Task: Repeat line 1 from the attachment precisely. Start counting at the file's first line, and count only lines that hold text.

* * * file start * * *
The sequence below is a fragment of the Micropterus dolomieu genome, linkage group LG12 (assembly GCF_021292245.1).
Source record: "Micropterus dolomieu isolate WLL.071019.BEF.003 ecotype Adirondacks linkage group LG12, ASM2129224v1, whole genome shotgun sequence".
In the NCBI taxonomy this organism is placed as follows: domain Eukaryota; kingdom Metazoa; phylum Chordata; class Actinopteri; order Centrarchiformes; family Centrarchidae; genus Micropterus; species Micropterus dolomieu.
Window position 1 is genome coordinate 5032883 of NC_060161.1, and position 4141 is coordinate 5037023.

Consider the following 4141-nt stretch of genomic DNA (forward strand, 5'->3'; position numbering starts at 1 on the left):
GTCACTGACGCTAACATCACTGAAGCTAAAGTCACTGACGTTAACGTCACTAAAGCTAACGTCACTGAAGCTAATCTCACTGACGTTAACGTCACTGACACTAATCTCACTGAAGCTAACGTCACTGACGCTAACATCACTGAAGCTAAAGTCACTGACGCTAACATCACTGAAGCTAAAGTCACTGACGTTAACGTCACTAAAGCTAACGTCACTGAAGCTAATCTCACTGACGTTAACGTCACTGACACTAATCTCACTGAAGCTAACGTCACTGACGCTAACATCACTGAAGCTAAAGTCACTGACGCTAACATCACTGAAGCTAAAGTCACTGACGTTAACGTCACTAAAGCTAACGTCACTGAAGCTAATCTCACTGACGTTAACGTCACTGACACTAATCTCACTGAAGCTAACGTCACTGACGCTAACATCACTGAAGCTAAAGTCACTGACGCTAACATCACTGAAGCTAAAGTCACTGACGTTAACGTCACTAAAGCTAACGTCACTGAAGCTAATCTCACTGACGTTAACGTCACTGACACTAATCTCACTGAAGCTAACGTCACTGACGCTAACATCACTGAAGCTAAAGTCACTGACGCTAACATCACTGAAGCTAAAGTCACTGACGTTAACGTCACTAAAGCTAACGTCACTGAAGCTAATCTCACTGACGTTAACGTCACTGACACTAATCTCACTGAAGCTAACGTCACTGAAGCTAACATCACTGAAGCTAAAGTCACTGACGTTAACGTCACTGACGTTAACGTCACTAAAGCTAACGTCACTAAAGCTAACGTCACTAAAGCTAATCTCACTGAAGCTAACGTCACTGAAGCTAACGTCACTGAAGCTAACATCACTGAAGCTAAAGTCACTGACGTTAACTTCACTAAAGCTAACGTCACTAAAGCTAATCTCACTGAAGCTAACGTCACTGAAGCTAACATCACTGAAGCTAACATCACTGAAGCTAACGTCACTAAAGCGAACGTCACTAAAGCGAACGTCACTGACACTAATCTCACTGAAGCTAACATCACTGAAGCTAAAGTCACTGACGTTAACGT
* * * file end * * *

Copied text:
The sequence below is a fragment of the Micropterus dolomieu genome, linkage group LG12 (assembly GCF_021292245.1).